Pleasure and Politics

Another outcome of the argument between structuralists and culturalists was a repositioning of focus in cultural studies and history that has had further ramifications for the study of fashion. Abstract debates about theory and methodology were superseded in the late 1970s by the opening up of new, previously hidden areas of study and fresh perspectives on old political problems. In social history, those receptive to cultural studies concerns oriented around the formation of the History Workshop Journal, which aimed to move discussion away from the academy and into the realm of working people's lives, stressing the importance of feminist and other hidden voices, utilizing the power of oral and non-traditional historical sources that lay outside of the "official record", and claiming that theory might provide answers to social and political problems learnt from the past. In cultural studies, associates of the Birmingham Centre for Contemporary Cultural Studies, founded by Richard Hoggart in 1964, and later directed by Stuart Hall, drew in methods from sociology and anthropology and saw a similar shift in emphasis. Histories of everyday life focused especially on subcultures, examining their construction, their relation to dominant hegemony, and their histories of resistance and incorporation. Much of this work examined the rituals and practices that generated meaning and pleasure within, precisely, that fragment of the cultural field which earlier pioneers from Frankfurt through to Hoggart had dismissed: urban youth subcultures. Dick Hebdige's work on this phenomenon29 arguably laid the foundation for several studies of fashion and the young which have fed back in to the dress history mainstream,30 culminating in both the Streetstyle Exhibition31 at the V&A and the earlier collected essays published under the title Chic Thrills.32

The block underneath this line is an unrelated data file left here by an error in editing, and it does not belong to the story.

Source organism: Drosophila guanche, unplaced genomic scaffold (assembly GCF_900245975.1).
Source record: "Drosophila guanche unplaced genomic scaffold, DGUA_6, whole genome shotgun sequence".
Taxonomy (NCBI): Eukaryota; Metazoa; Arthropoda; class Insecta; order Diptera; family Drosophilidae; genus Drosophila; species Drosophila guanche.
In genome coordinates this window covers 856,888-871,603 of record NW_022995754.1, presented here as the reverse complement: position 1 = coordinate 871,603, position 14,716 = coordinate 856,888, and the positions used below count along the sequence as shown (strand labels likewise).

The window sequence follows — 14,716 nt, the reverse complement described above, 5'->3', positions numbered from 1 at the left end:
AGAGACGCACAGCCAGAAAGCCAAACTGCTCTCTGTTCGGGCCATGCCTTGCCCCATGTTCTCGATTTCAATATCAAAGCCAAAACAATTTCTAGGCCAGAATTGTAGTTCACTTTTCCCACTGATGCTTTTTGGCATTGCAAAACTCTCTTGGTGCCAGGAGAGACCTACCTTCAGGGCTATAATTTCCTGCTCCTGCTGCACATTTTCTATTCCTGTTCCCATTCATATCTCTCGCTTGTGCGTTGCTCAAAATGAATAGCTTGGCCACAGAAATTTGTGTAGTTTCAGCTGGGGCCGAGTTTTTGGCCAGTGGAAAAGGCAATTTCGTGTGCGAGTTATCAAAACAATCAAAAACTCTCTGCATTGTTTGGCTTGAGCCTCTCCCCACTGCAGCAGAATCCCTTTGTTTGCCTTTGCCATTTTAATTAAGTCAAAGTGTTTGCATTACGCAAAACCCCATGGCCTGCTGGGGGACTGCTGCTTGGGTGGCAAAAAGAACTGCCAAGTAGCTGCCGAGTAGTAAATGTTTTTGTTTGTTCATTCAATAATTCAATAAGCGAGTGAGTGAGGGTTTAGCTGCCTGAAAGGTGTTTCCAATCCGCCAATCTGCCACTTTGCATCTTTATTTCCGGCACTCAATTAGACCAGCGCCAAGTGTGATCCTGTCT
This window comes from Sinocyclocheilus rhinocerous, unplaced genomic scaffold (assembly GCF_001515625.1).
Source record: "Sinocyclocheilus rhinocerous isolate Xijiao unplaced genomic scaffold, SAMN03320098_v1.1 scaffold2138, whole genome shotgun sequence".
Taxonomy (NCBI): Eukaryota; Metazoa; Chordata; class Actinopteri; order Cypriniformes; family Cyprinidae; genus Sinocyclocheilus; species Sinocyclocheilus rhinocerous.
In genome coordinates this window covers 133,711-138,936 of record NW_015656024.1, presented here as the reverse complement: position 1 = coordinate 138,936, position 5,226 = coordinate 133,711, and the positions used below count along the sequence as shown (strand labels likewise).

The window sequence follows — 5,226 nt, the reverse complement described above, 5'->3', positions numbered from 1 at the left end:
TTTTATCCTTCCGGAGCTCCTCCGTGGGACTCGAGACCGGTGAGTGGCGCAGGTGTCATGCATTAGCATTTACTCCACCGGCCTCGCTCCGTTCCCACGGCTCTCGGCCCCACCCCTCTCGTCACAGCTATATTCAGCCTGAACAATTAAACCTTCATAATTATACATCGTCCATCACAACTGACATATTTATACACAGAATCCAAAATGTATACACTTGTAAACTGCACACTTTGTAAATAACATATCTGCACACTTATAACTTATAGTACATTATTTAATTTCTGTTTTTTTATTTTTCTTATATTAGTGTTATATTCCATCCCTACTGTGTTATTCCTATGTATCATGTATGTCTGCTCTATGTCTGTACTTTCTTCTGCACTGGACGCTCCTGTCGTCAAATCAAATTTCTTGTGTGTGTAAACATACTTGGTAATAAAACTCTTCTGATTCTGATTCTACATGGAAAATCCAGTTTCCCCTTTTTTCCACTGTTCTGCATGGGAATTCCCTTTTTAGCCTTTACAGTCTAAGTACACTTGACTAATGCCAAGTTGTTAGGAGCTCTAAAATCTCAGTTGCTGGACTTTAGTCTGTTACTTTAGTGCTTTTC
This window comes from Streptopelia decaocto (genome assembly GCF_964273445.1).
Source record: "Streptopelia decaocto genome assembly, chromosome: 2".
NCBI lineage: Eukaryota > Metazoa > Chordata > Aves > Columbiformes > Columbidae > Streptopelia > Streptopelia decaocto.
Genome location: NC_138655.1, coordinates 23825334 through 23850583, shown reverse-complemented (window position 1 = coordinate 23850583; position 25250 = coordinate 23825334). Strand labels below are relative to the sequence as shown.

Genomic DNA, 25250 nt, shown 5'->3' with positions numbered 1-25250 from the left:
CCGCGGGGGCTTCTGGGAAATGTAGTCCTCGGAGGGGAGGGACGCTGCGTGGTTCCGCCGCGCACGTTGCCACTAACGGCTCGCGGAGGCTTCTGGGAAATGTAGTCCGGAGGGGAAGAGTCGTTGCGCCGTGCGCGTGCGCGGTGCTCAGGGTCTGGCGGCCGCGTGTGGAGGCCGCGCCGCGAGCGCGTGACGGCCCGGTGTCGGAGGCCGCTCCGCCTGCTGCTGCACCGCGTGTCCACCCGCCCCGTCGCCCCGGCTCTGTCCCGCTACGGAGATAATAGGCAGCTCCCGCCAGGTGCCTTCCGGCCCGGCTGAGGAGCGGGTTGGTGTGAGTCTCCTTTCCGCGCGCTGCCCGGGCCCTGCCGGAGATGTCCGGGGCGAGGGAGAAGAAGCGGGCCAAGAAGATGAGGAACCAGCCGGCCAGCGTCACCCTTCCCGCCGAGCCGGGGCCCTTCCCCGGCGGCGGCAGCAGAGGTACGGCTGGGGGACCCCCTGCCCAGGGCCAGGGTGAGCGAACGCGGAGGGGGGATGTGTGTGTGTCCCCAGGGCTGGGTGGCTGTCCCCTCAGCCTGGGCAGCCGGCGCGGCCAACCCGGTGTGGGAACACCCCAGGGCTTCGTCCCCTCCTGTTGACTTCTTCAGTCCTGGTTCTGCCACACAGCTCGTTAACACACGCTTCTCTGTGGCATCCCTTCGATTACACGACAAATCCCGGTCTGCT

The whole notion of a "pleasurable" consumption of clothing, which subcultural studies partly raised, is an idea that has now become familiar in fashion histories spanning a broad chronology. But its substance formed the basis of the last political crisis to rock the cultural studies field. The rise of postmodernism, with its questioning of value and authenticity together with the economic effects of Thatcherism and the Lawson boom in the mid-1980s, placed the issue of pleasure and consumption at the centre of the cultural

29. Hebdige, Dick, Subculture: The Meaning of Style, London: Methuen, 1979.

30. Polhemus, Ted, Streetstyle. From Sidewalk to Catwalk, London: Thames and Hudson, 1994.

31. de la Haye, Amy and Cathie Dingwall, Surfers, Soulies, Skinheads and Skaters, London: Victoria & Albert Museum, 1996.

32. Ash, Juliet and Elizabeth Wilson, Chic Thrills, London: Pandora, 1992.